8. Lane said,

    February 6, 2013 @ 11:33 am

    A point that Pinker made is that we're not really looking at the top 1%. The point of controversy was the number of tenured scientists at top universities; this isn't the leading 1% of science-minded individuals, but maybe the .001%, if we assume 3,000 top scientists in a population of 300,000,000.

    [(myl) But the ranking of "top scientists" is relative to measures of achievement that are not all well predicted by scores on standardized tests. Quite apart from the factors that such tests don't even try to measure (like creativity, grit, political acumen, or plain old good luck), there's the problem discussed at length in an article in the current NYT Magazine, which discusses the alleged effects of two variants of the COMT gene:

    One variant builds enzymes that slowly remove dopamine. The other variant builds enzymes that rapidly clear dopamine. We all carry the genes for one or the other, or a combination of the two.

    In lab experiments, people have been given a variety of cognitive tasks — computerized puzzles and games, portions of I.Q. tests — and researchers have consistently found that, under normal conditions, those with slow-acting enzymes have a cognitive advantage. They have superior executive function and all it entails: they can reason, solve problems, orchestrate complex thought and better foresee consequences. They can concentrate better. This advantage appears to increase with the number of years of education.

    The brains of the people with the other variant, meanwhile, are comparatively lackadaisical. The fast-acting enzymes remove too much dopamine, so the overall level is too low. The prefrontal cortex simply doesn’t work as well. On that score alone, having slow-acting enzymes sounds better. There seems to be a trade-off, however, to these slow enzymes, one triggered by stress. In the absence of stress, there is a cognitive advantage. But when under stress, the advantage goes away and in fact reverses itself.

    In a cited study of students taking the Taiwanese 9th-grade "Basic Competency Test", those with the slow-acting enzymes scored 8 percent lower. This offers a (doubtless partial) translation into genomics-ese and neuroscience-ese of a piece of basic common sense: some people whose test scores are off the charts never amount to much, while others with less impressive scores make important intellectual contributions.]

  9. this week’s reads « Learning: Theory, Policy, Practice said,

    February 6, 2013 @ 12:18 pm

    […] At Language Log, Mark Liberman discusses the "intriguing psychometric puzzle" of gender differentials on the 2009 PISA science test and the ways in which the New York […]

  10. J.W. Brewer said,

    February 6, 2013 @ 1:48 pm

    Maybe not the top .001% on any test-measurable metric, but as a practical matter before you can separate yourself from the pack of other promising young research scientists via those other harder-to-measure qualities you first have to get into that pack, which these days requires credentialing, which typically means having gotten through a Ph.D. program associated with an entry requirement of very high GRE scores after an undergrad school associated with an entry requirement of at least reasonably high SAT scores. In other words, those preliminary hurdles probably mean that if you're not in the top <1% on some test-measurable metric, we'll never find out about those other qualities. (Of course, there are also those of us who tested very high on math/science aptitude as adolescents but then betrayed our early promise by taking the easy way out and ending up as linguistics majors and/or lawyers.)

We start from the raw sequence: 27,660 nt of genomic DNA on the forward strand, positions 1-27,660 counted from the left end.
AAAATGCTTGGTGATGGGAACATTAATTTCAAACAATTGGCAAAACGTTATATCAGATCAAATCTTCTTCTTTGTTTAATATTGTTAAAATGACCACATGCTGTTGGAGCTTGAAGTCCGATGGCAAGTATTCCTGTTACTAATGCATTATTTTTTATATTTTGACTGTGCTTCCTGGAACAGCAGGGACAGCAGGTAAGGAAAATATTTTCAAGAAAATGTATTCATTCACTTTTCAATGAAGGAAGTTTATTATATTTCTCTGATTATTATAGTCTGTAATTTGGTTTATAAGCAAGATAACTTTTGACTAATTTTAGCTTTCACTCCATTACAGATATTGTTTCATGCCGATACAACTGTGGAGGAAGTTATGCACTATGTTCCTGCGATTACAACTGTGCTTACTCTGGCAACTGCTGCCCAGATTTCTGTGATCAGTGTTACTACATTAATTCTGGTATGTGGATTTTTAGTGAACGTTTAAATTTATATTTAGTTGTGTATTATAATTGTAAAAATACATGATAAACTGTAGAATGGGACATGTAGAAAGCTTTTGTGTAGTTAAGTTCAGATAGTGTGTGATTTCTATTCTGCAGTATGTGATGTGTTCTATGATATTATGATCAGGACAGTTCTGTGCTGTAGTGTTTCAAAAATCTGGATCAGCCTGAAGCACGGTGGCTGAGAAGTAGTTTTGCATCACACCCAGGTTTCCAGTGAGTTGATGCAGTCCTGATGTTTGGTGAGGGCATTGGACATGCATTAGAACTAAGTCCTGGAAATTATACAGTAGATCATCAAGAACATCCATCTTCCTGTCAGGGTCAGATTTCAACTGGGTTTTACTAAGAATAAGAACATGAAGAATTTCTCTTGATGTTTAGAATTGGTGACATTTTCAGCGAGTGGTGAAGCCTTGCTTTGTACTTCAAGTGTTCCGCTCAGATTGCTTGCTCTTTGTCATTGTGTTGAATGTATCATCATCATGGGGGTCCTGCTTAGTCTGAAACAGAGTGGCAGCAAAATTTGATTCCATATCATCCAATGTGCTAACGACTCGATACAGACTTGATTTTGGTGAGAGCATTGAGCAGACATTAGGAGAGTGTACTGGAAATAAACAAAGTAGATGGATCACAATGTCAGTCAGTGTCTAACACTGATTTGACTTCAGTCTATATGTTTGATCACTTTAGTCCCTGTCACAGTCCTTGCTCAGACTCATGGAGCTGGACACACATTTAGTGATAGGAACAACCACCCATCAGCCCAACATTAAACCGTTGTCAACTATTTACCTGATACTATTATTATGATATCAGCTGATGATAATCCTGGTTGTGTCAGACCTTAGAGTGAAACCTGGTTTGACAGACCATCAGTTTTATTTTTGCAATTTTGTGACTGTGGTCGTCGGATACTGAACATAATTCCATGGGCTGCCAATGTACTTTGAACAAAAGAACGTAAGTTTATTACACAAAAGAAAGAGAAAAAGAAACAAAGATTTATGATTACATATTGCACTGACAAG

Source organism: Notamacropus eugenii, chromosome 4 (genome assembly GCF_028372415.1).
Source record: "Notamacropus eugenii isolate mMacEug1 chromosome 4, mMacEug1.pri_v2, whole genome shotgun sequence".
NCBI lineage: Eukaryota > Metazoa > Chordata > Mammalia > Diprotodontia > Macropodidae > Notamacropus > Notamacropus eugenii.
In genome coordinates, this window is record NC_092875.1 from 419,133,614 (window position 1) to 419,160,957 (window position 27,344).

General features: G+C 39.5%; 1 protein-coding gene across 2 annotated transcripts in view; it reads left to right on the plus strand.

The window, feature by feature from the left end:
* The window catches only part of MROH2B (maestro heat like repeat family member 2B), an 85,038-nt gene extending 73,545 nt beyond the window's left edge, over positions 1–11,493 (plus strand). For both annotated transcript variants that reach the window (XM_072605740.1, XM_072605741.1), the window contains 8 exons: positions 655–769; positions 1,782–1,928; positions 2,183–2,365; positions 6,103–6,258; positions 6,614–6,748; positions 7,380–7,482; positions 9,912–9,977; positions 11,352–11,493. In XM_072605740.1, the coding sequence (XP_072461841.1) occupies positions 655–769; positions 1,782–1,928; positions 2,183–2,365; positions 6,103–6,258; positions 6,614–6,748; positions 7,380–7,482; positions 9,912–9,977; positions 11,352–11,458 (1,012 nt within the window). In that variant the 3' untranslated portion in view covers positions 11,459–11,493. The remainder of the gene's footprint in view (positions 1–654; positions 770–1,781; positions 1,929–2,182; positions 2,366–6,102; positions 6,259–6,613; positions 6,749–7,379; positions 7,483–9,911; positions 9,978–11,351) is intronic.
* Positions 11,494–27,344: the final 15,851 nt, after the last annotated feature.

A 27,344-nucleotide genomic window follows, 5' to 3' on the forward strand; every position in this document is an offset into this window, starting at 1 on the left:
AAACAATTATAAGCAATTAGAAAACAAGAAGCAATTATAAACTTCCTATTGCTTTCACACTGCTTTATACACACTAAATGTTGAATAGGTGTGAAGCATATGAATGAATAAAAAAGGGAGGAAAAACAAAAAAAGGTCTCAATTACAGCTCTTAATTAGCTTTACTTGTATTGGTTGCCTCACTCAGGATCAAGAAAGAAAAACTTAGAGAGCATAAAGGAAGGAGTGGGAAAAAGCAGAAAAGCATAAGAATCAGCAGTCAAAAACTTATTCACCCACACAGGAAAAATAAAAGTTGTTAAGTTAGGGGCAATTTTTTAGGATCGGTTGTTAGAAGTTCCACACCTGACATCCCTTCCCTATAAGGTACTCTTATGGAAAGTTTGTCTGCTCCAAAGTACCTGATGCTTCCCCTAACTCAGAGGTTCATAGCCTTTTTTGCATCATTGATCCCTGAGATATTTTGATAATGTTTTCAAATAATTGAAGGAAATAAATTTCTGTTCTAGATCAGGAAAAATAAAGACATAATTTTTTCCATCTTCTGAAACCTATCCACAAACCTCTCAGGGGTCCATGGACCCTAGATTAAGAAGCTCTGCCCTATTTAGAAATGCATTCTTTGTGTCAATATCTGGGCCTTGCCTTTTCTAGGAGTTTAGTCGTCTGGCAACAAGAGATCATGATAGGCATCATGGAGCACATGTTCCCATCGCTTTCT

[(myl) But in the pluralistic system we have in the U.S., test scores are only one of several ways for students to succeed, and there are lots of second and third chances for those who want them. Even if your SAT subject tests are not super strong in math and science, you can get into a decent college (or transfer into one later) on the strength of other characteristics and accomplishments; and in college, you have a chance to prove yourself in math and science courses, regardless of what your test scores were like; and in many places you can get involved in research projects as an intern or work-study student. If the other aspects of your record are strong enough, you can get into graduate school without off-the-charts GREs. And beyond that point, tests scores don't matter any more.

    Obviously there are many financial, social, and psychological barriers to overcome. But if you survey a bunch of successful natural scientists and engineers, I think that you'll find plenty who didn't have even top-1% SAT or GRE scores. And you'd certainly find plenty of people with better test scores who ended up in other careers, either because they tried and failed or because they decided not to try.]

  11. marie-lucie said,

    February 6, 2013 @ 3:01 pm

    Just because you do very well in some school subjects does not mean that you should want to spend your whole life pursuing them.

  12. marie-lucie said,

    February 6, 2013 @ 3:21 pm

    About girls in some countries outperforming boys in science: In America the majority of children, both boys and girls, go to school K-12. In many countries this is not true, and boys are likely to stay in school longer than girls. I wonder if the girls' better performance often stems from the fact that only the most talented girls will remain in school, while both talented and less-talented boys are encouraged to stay in school, so the average grades for each sex are skewed by this discrepancy (in my own school, where girls were a minority, they tended to be near the top of their classes, since poorly performing girls were more likely to be expelled and sent to a less demanding school than poorly performing boys). Also, in countries where female roles are quite restricted and schools are segregated by sex, girls do not have many outlets for independance, while boys have much more freedom outside of school, so that talented girls spend more time than most boys applying themselves to their studies. A talented, well-educated girl is also more likely to be able to earn her own living after completing her studies and therefore less less likely to be pressured into an early marriage than a less talented girl, especially if her own mother or a close female relative provided a role model.